This is my favourite time of year. Sure, classes are over. Report cards are finished. Life is slowly backing away from the frenetic pace of year-end shenanigans. The long days and late nights of summer are just waiting for me.
But the promise of time to decompress isn’t why I love this time of year.
I love it because of the gifts my students give me before they walk out the door of my classroom one last time.
Now, before anyone slaps their knee and proclaims “I knew it!” to this apparent admission of greed from a teacher, let me tell you about the gifts my students give me. Because not once in my career have I been given a store bought, end of the year present. I’ve had a handful of Christmas presents, sure, but never a year-end gift.
Granted, I teach high school. The culture of gift giving for teachers kind of falls out of favour when students have eight teachers throughout the year. Buying gifts for each of your kid’s teachers would get ridiculously expensive – and trust me when I say that teachers have a very good understanding of budgetary limitations.
But I have a poorly kept secret to share: you don’t need to spend any money to give your kid’s teachers an end of school gift they’ll appreciate.
In talking to some colleagues – both elementary and secondary teachers – it turned out that we have some common thoughts about gifts from students. Namely that we’re all stocked with coffee mugs. And some of us don’t even drink coffee. It also turns out that knickknacks and things that sit on shelves are, well, space invaders; they’re often cute, and always appreciated, but we only have so much room at work (and at home).
So, what came up most frequently as the ultimate year-end gift?
A thank you.
Verbal. Written in a card. Sent through email. We don’t care how it arrives.
It’s truly the ideal gift – in all its forms.
Because, really, why are you even considering giving your child’s teacher a gift? To show appreciation, I would hope. And nothing shows that more than a personal note – from either our students or their parents. If your child is willing to sit down and write a few words about what they enjoyed about this school year, or semester, it would carry the weight of a dozen coffee mugs with fraction of the required storage space.
Of course, not every student will want to – or is able to – write a note. I teach teenagers, remember. I know exactly how hard it is to convince them to write when there’s something else they’d like to be doing. But notes of appreciation from parents are just as valuable to us. If there’s a particular project, lesson, or skill that your child has mentioned, let us know. It means that our work has gone home with “our” kids – that our time, effort, exhaustion, and concern have made an impact.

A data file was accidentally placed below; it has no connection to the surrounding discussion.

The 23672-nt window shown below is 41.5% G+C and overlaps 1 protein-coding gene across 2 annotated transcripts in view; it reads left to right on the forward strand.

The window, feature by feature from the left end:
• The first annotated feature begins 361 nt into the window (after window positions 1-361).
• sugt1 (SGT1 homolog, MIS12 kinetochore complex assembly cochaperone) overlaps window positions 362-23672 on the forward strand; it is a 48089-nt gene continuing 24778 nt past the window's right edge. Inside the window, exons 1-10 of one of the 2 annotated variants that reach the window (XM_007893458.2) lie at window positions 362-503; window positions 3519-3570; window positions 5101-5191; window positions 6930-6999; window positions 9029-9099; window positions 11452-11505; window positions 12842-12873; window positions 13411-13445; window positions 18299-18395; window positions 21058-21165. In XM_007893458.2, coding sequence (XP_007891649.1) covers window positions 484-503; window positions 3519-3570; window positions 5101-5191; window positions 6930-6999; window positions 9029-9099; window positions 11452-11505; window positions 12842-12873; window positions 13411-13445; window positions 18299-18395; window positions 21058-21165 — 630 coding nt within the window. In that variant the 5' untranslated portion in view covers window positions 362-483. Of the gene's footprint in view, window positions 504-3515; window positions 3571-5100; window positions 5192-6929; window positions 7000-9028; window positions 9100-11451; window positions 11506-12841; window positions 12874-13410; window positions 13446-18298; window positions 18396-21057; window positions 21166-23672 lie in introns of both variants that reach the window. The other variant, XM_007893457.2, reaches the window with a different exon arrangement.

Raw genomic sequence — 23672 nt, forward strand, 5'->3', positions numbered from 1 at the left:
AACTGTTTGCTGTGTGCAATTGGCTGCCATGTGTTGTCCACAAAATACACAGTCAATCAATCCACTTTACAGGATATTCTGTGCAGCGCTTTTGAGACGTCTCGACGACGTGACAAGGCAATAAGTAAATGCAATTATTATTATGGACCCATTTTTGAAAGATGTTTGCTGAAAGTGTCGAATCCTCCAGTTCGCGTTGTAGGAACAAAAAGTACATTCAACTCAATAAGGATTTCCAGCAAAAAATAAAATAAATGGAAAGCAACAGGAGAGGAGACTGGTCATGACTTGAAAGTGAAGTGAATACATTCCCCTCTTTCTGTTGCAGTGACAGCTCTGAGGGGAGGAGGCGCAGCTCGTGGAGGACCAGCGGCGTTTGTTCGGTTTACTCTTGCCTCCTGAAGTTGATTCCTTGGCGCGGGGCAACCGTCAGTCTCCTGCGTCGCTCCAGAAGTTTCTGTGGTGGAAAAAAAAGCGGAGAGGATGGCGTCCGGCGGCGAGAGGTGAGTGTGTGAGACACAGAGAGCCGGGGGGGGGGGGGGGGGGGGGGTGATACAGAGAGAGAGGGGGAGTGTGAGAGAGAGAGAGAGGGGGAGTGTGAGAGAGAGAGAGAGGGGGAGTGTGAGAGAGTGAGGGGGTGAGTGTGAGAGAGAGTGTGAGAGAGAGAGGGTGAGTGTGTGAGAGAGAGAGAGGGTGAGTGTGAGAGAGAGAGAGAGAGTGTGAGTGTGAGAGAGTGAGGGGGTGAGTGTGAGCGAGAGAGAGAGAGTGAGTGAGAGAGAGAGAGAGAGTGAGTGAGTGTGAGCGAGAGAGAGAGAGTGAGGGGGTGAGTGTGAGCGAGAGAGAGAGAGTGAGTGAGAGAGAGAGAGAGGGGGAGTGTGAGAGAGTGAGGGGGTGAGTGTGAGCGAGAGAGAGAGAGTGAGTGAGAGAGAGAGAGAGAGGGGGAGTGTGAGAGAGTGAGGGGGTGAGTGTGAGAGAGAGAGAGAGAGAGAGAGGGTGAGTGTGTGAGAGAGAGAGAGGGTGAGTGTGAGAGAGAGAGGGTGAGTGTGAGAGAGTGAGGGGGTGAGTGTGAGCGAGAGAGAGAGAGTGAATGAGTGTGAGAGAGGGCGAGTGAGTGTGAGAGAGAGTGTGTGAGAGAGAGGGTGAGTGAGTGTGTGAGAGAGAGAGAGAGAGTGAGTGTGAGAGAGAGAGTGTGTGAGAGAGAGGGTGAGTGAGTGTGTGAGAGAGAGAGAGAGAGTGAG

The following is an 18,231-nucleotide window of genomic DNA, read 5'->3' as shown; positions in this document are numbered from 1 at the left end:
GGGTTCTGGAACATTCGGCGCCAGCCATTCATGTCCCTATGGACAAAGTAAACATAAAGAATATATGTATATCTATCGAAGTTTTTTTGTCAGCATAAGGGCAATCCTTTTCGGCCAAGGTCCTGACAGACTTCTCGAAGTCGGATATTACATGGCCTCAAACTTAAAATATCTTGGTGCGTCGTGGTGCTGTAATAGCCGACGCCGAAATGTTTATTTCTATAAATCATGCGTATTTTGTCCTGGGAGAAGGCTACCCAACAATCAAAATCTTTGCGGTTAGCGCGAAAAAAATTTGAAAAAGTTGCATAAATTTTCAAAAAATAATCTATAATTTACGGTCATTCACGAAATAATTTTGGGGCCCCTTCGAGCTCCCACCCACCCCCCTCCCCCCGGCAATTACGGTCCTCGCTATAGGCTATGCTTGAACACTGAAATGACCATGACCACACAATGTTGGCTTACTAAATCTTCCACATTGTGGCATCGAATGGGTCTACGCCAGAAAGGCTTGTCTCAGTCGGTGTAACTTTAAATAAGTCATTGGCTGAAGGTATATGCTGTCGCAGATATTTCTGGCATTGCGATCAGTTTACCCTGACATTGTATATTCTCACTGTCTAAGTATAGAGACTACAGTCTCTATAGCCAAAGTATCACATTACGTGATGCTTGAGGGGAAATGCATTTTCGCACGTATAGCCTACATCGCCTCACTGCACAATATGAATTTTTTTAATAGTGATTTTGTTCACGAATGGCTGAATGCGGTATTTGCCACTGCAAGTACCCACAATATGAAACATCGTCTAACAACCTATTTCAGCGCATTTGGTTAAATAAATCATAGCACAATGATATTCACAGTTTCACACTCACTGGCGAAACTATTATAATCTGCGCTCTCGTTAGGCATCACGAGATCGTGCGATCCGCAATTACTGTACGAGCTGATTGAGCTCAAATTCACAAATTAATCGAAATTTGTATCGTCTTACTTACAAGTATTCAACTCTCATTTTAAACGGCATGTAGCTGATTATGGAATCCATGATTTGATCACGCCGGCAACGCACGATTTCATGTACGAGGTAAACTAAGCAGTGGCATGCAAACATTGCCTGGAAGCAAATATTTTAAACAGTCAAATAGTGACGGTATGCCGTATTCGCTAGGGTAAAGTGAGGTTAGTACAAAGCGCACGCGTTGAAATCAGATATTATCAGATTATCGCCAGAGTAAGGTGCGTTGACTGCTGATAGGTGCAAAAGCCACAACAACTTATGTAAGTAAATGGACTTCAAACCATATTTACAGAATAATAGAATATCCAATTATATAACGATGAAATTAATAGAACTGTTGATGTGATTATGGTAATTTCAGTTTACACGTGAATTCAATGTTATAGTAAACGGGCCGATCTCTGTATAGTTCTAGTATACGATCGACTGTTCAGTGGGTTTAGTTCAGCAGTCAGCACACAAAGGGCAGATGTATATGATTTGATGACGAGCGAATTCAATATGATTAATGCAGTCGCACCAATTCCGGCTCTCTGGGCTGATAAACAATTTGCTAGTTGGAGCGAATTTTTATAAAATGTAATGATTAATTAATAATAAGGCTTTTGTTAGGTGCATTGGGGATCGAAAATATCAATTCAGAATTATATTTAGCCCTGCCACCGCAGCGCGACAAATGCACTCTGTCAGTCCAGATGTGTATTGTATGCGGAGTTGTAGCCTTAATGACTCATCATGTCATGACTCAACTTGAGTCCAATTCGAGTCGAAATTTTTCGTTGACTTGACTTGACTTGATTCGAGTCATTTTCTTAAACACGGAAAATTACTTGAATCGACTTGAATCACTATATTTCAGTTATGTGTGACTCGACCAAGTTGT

So, those gifts that I love getting in June? They’re little notes from my students. Thoughts scrawled on scraps of paper, or artfully presented with scrapbooking skills I could never hope to master. They’re kids popping in after classes have ended just to chat and rehash the year. They’re shy statements of “Thanks for teaching us, Ms. MacKenzie,” or “I had fun this year,” before students slip away for their summers of experiential learning.
They’re things that don’t cost any money, but mean more to me than any coffee cup, picture frame, or box of chocolates ever could.
That’s not to say that I’m not appreciative of the physical gifts I’ve received over the years. I’ve been fortunate enough to have students who have handmade things for me, or who helped with the shopping. For instance, the student who remembered that I’m allergic to dairy and thoughtfully avoided giving me the same Christmas chocolates that her other teachers received. And, if I were to one day receive a gift card to a book store – or better yet, a book in a genre I’ve mentioned – I would be thrilled. And not because I like books, but because it means that the students have put thought into the gift.
And when giving gifts to teachers, it’s truly the thought that counts.
So, don’t go returning those gift cards, (discretely wrapped) bottles of wine, or boxes of chocolates if you’ve already bought a year-end gift for your child’s teacher – just remember that the card is the thing we’ll treasure.